Clinical genomics

Efficiently translating genomic research into the clinic is one of the most important steps in the development of the field. The clinic is where we will see things come to fruition.

No-Incision CRISPR Reduces Genetic Obesity in Mice

A modified version of CRISPR has been used to reverse genetic obesity in two different mouse models without editing any genes. The technique uses the guidance system in CRISPR to target certain genetic sequences and amplifies existing gene activity to ramp up protein production.

International Study Finds 11 New Epilepsy Genes

Eleven new genes associated with epilepsy have been discovered by an international team of scientists, advancing knowledge of the underlying causes of the condition and potentially helping in the development of new treatments.

Reprogrammed Skin Cells Shrink Mouse Tumours

Personalised tumour-detecting cells from adult skin cells have been used to shrink brain tumours in mice by up to 5%, scientists have revealed. While the strategy has not yet been fully tested in people, it could in the future give doctors the ability to develop a custom treatment for certain cancer types.

Amgen and Entera Collaborate on Serious Illness Treatment Program

Amgen and Entera Bio are partnering up to develop new treatments for inflammatory disease and certain other serious illnesses using the Entera drug discovery program. The platform will be used to develop oral formulations for one preclinical large molecule program which Amgen has selected. Entera’s CEO said the collaboration would be an important validation test of the platform technology.

CRISPR Babies Could Face Unintended Consequences of Editing

The CCR5 gene has been researched by scientists since the 1990s, and has a number of roles which have not yet properly been uncovered. Loss of the gene’s function is known, however, to increase the risk of potentially fatal reactions to some diseases, and has shown an ability to enhance learning in mice.

Genetic Heart Test Used to Identify Risk of Severe Cardiomyopathy

Scientists from the University of Pennsylvania have created a test using gene-editing tools such as CRISPR to identify a gene variant responsible for severe hypertrophic cardiomyopathy (SHC). SHC is an often-familial disease which thickens heart walls and is linked to a variant in the TNNT2 gene.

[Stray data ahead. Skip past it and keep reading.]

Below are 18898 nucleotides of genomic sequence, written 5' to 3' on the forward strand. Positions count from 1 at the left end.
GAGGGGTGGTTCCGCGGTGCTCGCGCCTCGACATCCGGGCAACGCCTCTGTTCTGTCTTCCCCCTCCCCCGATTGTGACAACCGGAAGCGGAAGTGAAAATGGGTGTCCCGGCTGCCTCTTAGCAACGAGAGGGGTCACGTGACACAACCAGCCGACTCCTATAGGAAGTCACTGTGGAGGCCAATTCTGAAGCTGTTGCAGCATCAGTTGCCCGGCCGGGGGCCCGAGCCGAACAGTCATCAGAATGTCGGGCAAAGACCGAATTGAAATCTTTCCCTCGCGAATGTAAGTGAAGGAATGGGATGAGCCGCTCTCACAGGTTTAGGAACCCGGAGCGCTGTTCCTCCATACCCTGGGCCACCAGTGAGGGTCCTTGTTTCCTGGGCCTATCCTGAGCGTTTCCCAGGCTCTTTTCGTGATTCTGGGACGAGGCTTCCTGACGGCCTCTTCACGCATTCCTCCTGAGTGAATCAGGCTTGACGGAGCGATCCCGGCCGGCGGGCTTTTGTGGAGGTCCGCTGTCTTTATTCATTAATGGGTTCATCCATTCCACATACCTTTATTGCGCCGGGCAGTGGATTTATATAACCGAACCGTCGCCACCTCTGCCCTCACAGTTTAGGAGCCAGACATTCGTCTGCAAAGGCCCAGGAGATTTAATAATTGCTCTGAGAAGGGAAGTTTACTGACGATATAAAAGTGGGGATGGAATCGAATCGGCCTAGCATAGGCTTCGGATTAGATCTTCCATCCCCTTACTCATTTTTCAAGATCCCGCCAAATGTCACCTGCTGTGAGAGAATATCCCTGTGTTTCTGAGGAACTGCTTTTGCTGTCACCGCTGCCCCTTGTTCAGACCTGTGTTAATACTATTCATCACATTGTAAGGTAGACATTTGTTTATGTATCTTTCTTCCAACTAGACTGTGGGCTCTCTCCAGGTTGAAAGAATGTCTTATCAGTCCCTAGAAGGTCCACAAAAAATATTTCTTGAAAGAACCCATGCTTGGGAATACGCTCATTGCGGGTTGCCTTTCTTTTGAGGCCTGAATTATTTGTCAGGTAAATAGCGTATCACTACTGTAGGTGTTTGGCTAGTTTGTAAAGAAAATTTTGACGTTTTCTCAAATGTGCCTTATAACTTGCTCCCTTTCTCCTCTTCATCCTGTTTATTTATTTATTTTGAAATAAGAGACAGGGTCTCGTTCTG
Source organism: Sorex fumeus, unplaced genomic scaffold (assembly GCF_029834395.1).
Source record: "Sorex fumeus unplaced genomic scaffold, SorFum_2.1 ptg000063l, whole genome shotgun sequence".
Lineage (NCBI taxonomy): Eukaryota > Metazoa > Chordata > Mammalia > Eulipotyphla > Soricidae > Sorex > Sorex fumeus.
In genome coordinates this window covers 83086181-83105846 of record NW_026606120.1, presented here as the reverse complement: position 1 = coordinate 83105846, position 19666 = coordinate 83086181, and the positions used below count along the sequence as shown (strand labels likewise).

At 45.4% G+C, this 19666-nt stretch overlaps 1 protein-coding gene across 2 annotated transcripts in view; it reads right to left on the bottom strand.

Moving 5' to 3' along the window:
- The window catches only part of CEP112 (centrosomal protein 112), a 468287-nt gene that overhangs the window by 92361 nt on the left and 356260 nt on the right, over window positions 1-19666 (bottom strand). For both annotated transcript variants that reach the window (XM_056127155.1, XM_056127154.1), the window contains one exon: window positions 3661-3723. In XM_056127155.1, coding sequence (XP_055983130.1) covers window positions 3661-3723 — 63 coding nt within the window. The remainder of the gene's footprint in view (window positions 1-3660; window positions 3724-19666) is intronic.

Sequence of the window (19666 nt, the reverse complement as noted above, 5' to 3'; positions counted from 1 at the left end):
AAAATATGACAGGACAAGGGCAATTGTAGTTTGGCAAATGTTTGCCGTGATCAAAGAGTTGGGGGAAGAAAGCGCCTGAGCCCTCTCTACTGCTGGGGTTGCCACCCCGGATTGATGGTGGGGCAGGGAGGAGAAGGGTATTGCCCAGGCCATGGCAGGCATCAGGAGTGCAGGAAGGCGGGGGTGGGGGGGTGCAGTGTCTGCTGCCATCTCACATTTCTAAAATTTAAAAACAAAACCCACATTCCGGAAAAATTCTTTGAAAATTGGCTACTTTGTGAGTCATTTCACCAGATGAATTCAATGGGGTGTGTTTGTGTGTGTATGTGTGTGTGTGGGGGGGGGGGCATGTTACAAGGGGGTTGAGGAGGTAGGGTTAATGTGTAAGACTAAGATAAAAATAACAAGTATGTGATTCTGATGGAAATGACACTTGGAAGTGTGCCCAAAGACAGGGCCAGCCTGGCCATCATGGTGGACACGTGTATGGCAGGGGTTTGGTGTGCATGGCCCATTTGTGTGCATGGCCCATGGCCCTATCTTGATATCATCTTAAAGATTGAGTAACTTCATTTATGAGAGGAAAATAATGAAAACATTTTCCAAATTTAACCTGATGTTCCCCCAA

CRUK and AstraZeneca to Launch New Genomics Centre in UK

AstraZeneca and Cancer Research UK (CRUK) have announced that they will work together to open a new research centre in the UK, applying CRISPR and other functional genomics technologies to develop new cancer drugs. Specifically, the centre will study how genes and proteins interact with each other in cancer cells, and create disease models using genome-altering technologies based on this.

ClinGen Gets FDA Recognition

The US Food and Drug Administration (FDA) announced ClinGen as the first FDA-designated public genetic variants repository this week.

Blocking One Gene Could Cure Obesity

Scientists in South Australia have announced in the EMBO Reports journal that they may have found a single gene which can be blocked to promote weight loss without the need for diets or gym time.

Scientists Create Ten-Minute Universal Test for Cancer

A universal test which can detect traces of any cancer in a patient’s bloodstream in ten minutes has been developed by scientists from the University of Queensland. As it stands the test has a sensitivity of 90%, so is able to detect 90 in 100 cases of cancer.

Genetic Causes of Neurodegeneration Determined by Scientists

Certain genetic processes of neurodegeneration, as seen in dementia, have been identified by a research team led by UCLA scientists. Two major groups of genes which create over-productions of the tau protein, which is integral to loss of neurons seen in major dementia forms, were found using mouse models of dementia, although the researchers performed additional experiments which determined the same processes occur in human brains.

Global Study Finds First Genetic Risk Variants of ADHD

There is a large genetic component to attention deficit/hyperactivity disorder (ADHD), a study published recently in Nature Genetics has confirmed. The study assessed 20,183 individuals diagnosed with ADHD and 35,191 controls, finding variants in 12 independent loci which all contribute to ADHD.